Cheney finally reached Bush to tell him he should stay away. Actually, it was Cheney’s second call to the president since two hijacked airliners flew into the World Trade Center’s twin towers about 9 o’clock that Tuesday morning. Unaccountably, a “communications glitch” had interrupted Cheney’s first call to Bush, thus cutting off a vital communications link between the two leaders of the most powerful nation in the world. For a time, each was trying to reach the other.
Waiting for his latest call to go through, Cheney had watched the dire scene unfolding in New York on “an old television set that had been set up on the tunnel.”
Finally, Bush came on the line. “I told him the Pentagon had been hit and urged him to stay away from Washington. The city was under attack, and the White House was a target. I understood that he didn’t want to appear to be on the run, but he shouldn’t be here until we knew more about what was going on.”
Meanwhile, Cheney’s wife Lynne appeared in the tunnel. It now was shortly before 10 o’clock. She had been in downtown Washington when the World Trade Center was struck. “Her Secret Service detail brought her to the White House.”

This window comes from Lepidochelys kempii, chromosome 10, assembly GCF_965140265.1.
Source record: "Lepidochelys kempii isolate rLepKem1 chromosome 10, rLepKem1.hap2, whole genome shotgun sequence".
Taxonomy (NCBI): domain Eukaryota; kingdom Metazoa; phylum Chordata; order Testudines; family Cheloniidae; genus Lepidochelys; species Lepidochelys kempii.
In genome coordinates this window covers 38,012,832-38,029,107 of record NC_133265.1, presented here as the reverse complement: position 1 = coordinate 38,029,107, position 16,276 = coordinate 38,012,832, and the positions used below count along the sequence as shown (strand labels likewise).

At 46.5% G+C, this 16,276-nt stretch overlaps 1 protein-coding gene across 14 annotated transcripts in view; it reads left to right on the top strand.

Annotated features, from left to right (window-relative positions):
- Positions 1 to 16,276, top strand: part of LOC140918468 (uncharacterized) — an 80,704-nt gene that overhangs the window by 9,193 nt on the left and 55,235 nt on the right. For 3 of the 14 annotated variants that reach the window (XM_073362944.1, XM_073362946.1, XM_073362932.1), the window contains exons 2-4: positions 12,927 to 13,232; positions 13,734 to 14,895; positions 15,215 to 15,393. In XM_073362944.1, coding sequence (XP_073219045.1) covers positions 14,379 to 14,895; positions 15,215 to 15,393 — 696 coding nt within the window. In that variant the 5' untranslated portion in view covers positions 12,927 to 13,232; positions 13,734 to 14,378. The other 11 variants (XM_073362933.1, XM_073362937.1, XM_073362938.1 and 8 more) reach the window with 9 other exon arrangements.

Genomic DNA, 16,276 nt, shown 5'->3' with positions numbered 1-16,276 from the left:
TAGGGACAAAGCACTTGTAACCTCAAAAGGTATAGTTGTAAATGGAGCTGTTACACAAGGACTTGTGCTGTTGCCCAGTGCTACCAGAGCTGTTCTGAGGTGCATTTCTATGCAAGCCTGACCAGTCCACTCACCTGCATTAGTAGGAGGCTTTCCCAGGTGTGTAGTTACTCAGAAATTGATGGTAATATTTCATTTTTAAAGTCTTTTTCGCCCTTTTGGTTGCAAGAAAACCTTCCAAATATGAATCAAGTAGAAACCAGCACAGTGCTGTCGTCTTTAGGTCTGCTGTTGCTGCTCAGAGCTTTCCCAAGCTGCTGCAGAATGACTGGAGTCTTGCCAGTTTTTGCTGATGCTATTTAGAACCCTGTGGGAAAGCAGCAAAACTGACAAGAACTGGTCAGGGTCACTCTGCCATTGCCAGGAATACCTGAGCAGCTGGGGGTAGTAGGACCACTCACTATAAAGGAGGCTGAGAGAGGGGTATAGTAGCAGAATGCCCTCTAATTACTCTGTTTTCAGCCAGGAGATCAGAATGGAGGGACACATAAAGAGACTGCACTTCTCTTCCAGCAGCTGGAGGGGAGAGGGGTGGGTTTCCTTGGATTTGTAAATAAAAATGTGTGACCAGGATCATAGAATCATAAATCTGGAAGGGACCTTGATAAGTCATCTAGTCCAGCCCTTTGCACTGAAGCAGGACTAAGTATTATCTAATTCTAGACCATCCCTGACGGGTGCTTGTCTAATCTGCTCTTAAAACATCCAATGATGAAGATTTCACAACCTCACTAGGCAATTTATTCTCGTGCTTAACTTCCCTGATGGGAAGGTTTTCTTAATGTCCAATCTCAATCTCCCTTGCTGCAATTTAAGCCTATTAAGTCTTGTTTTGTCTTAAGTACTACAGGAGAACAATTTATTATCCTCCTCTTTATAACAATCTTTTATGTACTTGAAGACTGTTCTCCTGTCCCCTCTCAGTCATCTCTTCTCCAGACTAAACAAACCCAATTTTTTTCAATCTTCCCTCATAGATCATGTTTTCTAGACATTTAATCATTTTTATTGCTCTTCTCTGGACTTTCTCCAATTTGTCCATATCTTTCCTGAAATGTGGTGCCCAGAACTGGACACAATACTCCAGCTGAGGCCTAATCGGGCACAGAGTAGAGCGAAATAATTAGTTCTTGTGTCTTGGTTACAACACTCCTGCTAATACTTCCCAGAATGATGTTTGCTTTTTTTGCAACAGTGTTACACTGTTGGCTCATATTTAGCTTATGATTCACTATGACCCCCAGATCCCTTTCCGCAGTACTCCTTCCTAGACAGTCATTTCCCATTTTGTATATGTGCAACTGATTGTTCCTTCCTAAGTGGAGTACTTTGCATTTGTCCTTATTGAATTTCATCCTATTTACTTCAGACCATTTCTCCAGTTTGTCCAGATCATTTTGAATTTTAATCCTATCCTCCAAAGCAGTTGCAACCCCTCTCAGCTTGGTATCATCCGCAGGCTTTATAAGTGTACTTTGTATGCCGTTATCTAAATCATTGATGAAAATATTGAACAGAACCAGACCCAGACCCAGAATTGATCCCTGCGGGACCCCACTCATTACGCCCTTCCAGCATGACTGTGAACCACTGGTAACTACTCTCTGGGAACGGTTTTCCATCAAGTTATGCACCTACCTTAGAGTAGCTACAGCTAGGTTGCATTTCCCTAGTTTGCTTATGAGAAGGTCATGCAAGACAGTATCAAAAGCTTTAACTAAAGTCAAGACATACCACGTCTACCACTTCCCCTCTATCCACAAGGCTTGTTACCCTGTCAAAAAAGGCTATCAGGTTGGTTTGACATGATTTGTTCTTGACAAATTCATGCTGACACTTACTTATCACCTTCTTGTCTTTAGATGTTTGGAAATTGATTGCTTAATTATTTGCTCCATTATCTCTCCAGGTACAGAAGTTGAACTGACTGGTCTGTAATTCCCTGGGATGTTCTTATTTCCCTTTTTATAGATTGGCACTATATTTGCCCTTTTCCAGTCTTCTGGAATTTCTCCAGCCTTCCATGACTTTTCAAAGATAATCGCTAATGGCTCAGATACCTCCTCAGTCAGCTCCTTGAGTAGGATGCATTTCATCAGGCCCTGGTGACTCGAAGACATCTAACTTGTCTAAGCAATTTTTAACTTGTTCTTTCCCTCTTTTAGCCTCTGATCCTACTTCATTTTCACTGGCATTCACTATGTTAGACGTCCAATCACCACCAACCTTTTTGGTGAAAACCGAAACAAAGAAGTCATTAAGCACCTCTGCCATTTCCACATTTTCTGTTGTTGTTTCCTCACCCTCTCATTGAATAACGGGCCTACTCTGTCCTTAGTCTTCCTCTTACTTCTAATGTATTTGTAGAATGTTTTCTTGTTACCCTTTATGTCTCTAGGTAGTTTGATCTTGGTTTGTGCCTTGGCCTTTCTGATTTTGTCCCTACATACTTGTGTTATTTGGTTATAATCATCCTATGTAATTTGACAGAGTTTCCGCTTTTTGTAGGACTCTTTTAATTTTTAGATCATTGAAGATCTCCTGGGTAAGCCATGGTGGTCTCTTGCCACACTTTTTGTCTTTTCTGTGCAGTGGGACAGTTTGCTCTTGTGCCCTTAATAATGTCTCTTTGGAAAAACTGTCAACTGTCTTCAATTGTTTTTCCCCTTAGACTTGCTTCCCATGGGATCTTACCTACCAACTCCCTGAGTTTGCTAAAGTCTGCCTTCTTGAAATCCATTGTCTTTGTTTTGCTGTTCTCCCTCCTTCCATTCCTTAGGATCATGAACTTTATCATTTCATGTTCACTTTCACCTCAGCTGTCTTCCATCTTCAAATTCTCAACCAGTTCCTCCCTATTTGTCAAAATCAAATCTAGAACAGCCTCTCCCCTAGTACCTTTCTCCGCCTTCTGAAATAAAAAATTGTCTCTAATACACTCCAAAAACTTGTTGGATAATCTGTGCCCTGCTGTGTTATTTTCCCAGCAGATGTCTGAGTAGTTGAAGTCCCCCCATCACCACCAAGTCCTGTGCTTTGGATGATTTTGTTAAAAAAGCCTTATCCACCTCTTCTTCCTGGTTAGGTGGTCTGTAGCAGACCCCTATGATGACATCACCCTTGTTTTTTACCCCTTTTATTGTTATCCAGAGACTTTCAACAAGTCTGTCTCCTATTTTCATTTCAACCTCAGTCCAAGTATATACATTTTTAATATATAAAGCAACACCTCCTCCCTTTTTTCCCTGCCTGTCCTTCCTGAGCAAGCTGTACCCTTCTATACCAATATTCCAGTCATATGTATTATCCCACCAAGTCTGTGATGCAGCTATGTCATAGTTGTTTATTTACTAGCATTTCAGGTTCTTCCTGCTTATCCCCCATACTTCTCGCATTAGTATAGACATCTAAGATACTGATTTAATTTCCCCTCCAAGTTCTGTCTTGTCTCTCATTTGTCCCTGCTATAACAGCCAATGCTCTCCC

As the vice president wound up his conversation with Bush, he and his wife went on into the wood-paneled PEOC proper. There, he sat at a conference table loaded with telephones in drawers underneath the tabletop. “On the wall across from me were two large television screens and a camera for video-conferencing. A side wall contained another video camera and two TV screens. The wall behind me was blank except for a large presidential seal.”
All too soon the television screens showed the collapse of the South Tower at the World Trade Center. “Both Lynne and I knew we had just watched hundreds, maybe thousands, of innocent people die.” Still unresolved, of course, were unconfirmed reports of more airliner hijackings by the terrorists.
Transportation Secretary Norm Mineta, also sequestered in the underground bunker by now, “was making lists of airline flight numbers, trying to figure out which planes were confirmed hijacked and crashed, and which might still be threatening us in the air.”
Using two phones, Secretary Mineta was in touch with both the FAA (Federal Aviation Administration) and his chief of staff, “trying to get the skies cleared until we knew just what we were dealing with.” In this emergency, no pilot discretion on if and when to land would be tolerated. “I heard him say in no uncertain terms that pilot discretion would not be the rule today.